This is the context which helps us understand sympathetically the “medicine of mercy” speech of Pope John XXIII. No wonder he thought that “man of himself is inclined to condemn his own errors.” By electing Kennedy, millions of Americans had put aside their generations-long anti-Irish and anti-Catholic prejudice! (Even though Kennedy had to all but explicitly renounce his Faith to become president.)

Further, the post-war countries were firmly committed to preventing another war, and thus did the pope’s speech speak of how post-war man had firmly condemned “fratricidal wars” and “the might of arms.” Indeed, the peaceful resolution of the Cuban Missile Crisis (which took place less than a week after this speech during the First Session!) seemed to confirm before their very eyes in real time, that post-war man had truly matured after the bloodbath of World War II.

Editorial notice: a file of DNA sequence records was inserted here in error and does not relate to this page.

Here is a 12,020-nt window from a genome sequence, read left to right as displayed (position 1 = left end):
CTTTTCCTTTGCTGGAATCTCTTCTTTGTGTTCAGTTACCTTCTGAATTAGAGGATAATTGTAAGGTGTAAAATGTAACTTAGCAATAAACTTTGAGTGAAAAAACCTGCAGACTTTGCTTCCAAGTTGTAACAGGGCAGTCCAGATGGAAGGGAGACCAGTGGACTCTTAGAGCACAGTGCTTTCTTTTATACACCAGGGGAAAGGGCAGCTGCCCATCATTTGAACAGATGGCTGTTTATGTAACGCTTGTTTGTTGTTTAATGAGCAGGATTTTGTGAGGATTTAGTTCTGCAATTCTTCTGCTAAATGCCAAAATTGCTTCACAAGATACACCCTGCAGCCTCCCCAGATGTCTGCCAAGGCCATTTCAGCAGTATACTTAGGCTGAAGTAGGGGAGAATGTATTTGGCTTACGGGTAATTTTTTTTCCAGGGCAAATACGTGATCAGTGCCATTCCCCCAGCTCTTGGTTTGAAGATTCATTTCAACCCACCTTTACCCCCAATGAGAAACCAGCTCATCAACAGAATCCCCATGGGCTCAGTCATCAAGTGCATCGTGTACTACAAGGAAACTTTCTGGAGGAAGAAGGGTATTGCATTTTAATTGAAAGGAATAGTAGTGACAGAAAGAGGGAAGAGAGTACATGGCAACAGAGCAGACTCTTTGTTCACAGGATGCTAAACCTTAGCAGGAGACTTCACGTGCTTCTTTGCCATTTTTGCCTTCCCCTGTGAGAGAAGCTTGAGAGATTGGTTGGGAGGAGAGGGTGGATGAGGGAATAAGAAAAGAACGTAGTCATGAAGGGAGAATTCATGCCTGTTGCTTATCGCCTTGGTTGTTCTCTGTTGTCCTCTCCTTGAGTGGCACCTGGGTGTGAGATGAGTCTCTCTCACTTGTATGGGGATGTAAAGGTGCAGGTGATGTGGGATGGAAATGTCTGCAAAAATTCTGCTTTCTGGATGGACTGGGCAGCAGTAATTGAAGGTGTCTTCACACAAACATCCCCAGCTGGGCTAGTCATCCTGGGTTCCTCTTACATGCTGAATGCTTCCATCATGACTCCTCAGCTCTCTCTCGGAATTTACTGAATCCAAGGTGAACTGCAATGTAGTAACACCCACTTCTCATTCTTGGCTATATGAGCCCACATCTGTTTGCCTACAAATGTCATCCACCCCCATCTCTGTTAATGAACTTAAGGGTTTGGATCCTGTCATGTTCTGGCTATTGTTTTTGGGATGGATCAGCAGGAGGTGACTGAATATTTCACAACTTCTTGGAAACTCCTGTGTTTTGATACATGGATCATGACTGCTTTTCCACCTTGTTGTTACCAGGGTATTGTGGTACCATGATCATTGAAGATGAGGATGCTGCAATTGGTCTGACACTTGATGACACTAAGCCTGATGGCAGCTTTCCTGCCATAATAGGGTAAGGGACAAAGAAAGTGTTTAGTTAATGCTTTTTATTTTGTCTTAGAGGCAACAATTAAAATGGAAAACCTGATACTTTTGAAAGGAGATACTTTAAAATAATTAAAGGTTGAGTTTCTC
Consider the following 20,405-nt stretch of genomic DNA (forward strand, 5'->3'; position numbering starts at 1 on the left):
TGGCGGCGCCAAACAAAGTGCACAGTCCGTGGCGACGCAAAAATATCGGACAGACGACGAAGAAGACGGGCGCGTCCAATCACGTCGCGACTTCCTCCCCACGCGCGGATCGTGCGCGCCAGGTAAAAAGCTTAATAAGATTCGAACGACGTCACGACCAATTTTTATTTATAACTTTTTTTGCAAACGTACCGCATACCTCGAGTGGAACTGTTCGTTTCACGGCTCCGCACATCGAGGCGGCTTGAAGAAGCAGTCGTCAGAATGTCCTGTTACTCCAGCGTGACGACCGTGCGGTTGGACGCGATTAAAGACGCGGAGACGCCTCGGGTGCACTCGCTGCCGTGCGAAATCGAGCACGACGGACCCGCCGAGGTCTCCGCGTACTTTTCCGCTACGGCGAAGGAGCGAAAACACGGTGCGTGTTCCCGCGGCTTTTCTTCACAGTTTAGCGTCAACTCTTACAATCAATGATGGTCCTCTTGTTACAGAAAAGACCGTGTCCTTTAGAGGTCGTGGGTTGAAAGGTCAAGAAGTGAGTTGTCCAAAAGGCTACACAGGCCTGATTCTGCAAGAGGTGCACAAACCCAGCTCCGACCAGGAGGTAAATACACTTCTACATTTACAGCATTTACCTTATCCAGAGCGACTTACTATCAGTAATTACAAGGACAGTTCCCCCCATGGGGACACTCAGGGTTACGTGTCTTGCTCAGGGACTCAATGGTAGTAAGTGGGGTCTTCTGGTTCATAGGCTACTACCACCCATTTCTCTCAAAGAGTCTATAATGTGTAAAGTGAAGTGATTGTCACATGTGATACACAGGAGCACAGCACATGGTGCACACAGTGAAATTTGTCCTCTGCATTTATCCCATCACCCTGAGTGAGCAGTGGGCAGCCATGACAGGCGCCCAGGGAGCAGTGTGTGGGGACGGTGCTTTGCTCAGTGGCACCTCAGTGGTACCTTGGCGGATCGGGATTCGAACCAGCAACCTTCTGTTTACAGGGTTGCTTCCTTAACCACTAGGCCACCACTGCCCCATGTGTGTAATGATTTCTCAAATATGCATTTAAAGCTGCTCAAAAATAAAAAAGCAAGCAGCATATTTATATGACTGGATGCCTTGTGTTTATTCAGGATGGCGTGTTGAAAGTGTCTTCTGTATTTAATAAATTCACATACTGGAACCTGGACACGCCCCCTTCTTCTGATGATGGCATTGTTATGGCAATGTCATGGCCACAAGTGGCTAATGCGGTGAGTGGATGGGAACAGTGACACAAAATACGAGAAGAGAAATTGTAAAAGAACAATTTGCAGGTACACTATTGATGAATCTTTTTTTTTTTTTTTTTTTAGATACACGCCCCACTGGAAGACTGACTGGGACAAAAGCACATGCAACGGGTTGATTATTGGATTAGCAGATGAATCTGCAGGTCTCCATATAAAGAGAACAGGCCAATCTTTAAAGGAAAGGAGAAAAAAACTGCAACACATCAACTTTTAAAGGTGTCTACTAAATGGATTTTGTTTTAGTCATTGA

Pope John’s inspiration was the Council of Trent, and his 1960 Roman Synod, as a model for Vatican II, sought to republish the Catechism of Trent and win over post-war man to take the final step to be fully Catholic.[6]

Let me touch on two important post-war countries of influence at Vatican II which will show us this unique epoch and how it produced Vatican II’s optimism.

Post-War France:
the Triumph of the Generation of 1930

No modern scholarship seems to surpass the analysis of this issue in post-war France than Dr. Jon Kirwan’s An Avant-garde Theological Generation: The Nouvelle Théologie and the French Crisis of Modernity. In it he describes in great detail how the interwar period helped to form and shape the “generation of 1930” (born between 1895 and 1905): men like Henri de Lubac, Yves Congar, and Marie-Dominique Chenu – all influential figures later at Vatican II.

Their optimism was based on Maurice Blondel, Teilhard de Chardin and Jacques Maritain, among others.

Before World War II, their ideas of an optimistic dialogue with Modernity where controversial in the Church. But during the Nazi occupation, many of them were on the forefront of the French resistance, fighting on the same side as French Communists and other Liberals under Charles de Gaulle. Meanwhile, an older generation led by Marshall Pétain favoured a tenuous peace with Hitler under ideals diametrically opposed to Modernity.